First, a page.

Not a Lexis+ subscriber? Try it out for free.
LexisNexis® CLE On-Demand features premium content from partners like American Law Institute Continuing Legal Education and Pozner & Dodd. Choose from a broad listing of topics suited for law firms, corporate legal departments, and government entities. Individual courses and subscriptions available.
Karen C. Yotis, Esq., a Feature Resident Columnist for the LexisNexis Workers’ Compensation eNewsletter, provides insights into workplace issues and the nuts and bolts of the workers’ comp world.
The cost cutting game being played in the workers’ compensation world these days is called “REFORM,” and it should come as no surprise that the federal government—which is the biggest employer in the nation after all—is turning into a most accomplished gamer. Hearings in May 2015 about reform of the Federal Employees’ Compensation Act (FECA) before the Subcommittee on Workplace Protections kicked off with Committee Chairman Rep. Tim Walberg (R-MI) raising concerns that “FECA benefits are too generous and can discourage an employee’s return to work.” Witness Scott Dahl, Inspector General of the Department of Labor, echoed Walberg’s cost-cutting refrain with comments about ensuring that compensation benefits are “only paid to those who are truly injured and unable to work,” and that medical benefits be paid “for necessary services that are actually provided.” However, a series of seven studies which analyze the intricacies of injuries and claims under federal workers’ compensation that the Journal of Occupational and Environmental Medicine (JOEM) published in a March 2015 special supplement point to lack of accountability, poor communication, disarrayed recordkeeping—and the aging workforce—as the system’s big cost drivers, rather than greedy federal employees who lie about their injuries and are too lazy to get back to work. Like the countless games of reform that are being played across the nation in the private sector, the playing field at the federal level has employer pitted against employee in a very serious contest that has at stake the very future of the system itself.
LAYING THE GROUND RULES
Contrary to Chairman Walberg who appears to view FECA as an unrestrained cash cow, the subject matter experts that we spoke to when researching this article operate on the FECA playing field with a very different set of expectations.
According to California attorney Steven E. Brown, who chairs the WILG’s FECA section, the system “can be accurately described as either an adversarial system with no judicial review or a non-adversarial system administered unfairly, without sufficient procedural rights for claimants.”
Boston FECA attorney Daniel B. Shapiro approaches FECA as “a system that is skewed against the employee claimant and is pervaded with an anti-claimant and anti lawyer-sentiment.”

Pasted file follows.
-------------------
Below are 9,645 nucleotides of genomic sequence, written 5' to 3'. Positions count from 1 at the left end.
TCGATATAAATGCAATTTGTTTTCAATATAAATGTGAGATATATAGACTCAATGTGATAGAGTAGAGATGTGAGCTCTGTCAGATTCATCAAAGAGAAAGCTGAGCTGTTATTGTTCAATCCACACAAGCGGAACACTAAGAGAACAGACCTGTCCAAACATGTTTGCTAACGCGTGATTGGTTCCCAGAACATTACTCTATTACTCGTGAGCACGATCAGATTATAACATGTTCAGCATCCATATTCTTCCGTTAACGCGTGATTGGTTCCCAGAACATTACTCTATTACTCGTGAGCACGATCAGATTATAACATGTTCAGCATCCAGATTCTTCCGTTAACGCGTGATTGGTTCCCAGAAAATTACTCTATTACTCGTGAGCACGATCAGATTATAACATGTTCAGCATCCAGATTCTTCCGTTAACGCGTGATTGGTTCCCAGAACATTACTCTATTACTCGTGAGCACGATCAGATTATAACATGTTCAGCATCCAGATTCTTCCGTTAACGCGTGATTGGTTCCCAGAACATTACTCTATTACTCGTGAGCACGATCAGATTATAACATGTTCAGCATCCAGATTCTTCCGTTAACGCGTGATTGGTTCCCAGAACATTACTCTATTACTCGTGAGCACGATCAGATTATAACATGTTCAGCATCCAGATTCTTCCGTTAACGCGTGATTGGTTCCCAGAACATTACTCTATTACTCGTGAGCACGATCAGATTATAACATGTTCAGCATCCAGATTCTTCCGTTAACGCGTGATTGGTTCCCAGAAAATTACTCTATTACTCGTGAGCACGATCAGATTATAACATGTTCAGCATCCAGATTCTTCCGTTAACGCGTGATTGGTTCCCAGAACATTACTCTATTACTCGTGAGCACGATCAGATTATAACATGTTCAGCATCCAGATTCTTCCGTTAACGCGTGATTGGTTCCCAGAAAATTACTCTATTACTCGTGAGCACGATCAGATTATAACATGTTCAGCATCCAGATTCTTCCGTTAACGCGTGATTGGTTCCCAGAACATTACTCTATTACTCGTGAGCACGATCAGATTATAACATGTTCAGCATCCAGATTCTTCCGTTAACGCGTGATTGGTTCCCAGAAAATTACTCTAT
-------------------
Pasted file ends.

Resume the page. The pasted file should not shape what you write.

And New York FECA attorney Gay Snyder classified the notion of successful claimants as being not deserving, receiving too much money, faking their injuries, and bilking the system as a myth when she stated “that there is little fraud; that federal workers are not fully compensated for their injuries ; that there are aggressive efforts by some federal agencies such as the Post Office and the Veterans Administration to force employees off workers’ compensation; and that the U.S. Department of Labor, which administers the program, sides too often against injured workers.”
FECA is clearly a system fraught with controversy that is trying to do more with less. Something will eventually have to give, but should it be the injured federal worker or the taxpayers who finance FECA?
ENTER THE STUDY SWAMIS
The seven individual reports in JOEM’s special issue give us many of the specific elements that are necessary to understand the federal workers’ compensation program. One article for fresh initiates to the FECA rights, benefits and procedures provides an excellent review of the federal workers’ compensation program and accompanying DOD regulations. Another piece explores what clinicians and program managers can do to increase the number of federal workers that decide to seek treatment within the DOD or VHA rather than going to a personal physician in an outside facility where data shows outcomes to be less favorable and far more expensive. A third study explores the dramatic evolution of quality management in healthcare over the past 30 years and uses facility-level data to delve into the connections between system elements in order to identify missing pieces and recommend future solutions. A fourth report highlights VHA improvements at record-keeping and RTW initiatives, and the resultant positive impact that these programs had on costs.
Of particular value (and analyzed more fully below) are:
> Cameron J.L. Nelson et al.’s “Analysis of New Workers’ Compensation Claims in the Department of Defense Civilian Workforce, 2000-2012” (which describes changes in DOD workers’ comp costs and injuries and explores the relationship of age, occupation and nature of injury on costs and injury/illness rates);
> Scott E. Cherry et al.’s “Investigating the Relationship Between Worker Demographics and Nature of Injury on Federal Department of Defense Workers’ Compensation Injury Rates and Costs from 2000 to 2008” (which examines private industry studies of aging workers, notes increased risk of injuries and costs, and then compares and assesses whether a similar injury risk exists between private and federal sector worker experiences); and
> Timothy M. Mallon et al.’s “Managing Federal Workers’ Compensation Injuries and Costs” (which reviews how FECA injuries and illnesses are managed from the injury prevention and case management perspective)
Although each study examines a different specific piece of the federal workers’ comp puzzle, certain highlights appear across the board in this body of research. Among the basic lessons that we can extrapolate are that: